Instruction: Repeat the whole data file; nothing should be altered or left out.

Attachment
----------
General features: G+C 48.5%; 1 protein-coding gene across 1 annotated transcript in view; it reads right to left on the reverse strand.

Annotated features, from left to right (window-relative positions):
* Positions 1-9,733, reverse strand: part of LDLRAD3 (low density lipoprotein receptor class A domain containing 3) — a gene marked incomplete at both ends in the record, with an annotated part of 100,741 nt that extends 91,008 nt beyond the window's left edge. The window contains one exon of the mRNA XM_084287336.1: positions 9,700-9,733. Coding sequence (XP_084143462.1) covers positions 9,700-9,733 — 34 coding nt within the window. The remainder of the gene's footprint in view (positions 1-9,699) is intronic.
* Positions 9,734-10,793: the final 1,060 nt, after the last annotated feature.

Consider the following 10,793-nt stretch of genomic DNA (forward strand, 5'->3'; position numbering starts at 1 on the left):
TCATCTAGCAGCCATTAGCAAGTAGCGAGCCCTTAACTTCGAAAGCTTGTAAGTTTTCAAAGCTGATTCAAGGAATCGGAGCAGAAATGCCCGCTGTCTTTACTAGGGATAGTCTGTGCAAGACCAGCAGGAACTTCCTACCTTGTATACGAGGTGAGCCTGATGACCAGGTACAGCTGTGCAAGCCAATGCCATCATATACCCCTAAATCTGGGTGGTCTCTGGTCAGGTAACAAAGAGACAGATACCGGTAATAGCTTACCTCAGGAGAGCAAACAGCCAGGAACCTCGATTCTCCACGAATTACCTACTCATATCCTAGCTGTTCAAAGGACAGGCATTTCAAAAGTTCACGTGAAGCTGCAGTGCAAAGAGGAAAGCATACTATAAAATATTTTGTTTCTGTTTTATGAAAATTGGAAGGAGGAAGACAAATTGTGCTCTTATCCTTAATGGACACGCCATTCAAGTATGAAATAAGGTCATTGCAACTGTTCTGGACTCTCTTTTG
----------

General features: G+C 48.5%; 1 protein-coding gene across 1 annotated transcript in view; it reads right to left on the reverse strand.

Annotated features, from left to right (window-relative positions):
* Positions 1-9,733, reverse strand: part of LDLRAD3 (low density lipoprotein receptor class A domain containing 3) — a gene marked incomplete at both ends in the record, with an annotated part of 100,741 nt that extends 91,008 nt beyond the window's left edge. The window contains one exon of the mRNA XM_084287336.1: positions 9,700-9,733. Coding sequence (XP_084143462.1) covers positions 9,700-9,733 — 34 coding nt within the window. The remainder of the gene's footprint in view (positions 1-9,699) is intronic.
* Positions 9,734-10,793: the final 1,060 nt, after the last annotated feature.

Consider the following 10,793-nt stretch of genomic DNA (forward strand, 5'->3'; position numbering starts at 1 on the left):
TCATCTAGCAGCCATTAGCAAGTAGCGAGCCCTTAACTTCGAAAGCTTGTAAGTTTTCAAAGCTGATTCAAGGAATCGGAGCAGAAATGCCCGCTGTCTTTACTAGGGATAGTCTGTGCAAGACCAGCAGGAACTTCCTACCTTGTATACGAGGTGAGCCTGATGACCAGGTACAGCTGTGCAAGCCAATGCCATCATATACCCCTAAATCTGGGTGGTCTCTGGTCAGGTAACAAAGAGACAGATACCGGTAATAGCTTACCTCAGGAGAGCAAACAGCCAGGAACCTCGATTCTCCACGAATTACCTACTCATATCCTAGCTGTTCAAAGGACAGGCATTTCAAAAGTTCACGTGAAGCTGCAGTGCAAAGAGGAAAGCATACTATAAAATATTTTGTTTCTGTTTTATGAAAATTGGAAGGAGGAAGACAAATTGTGCTCTTATCCTTAATGGACACGCCATTCAAGTATGAAATAAGGTCATTGCAACTGTTCTGGACTCTCTTTTG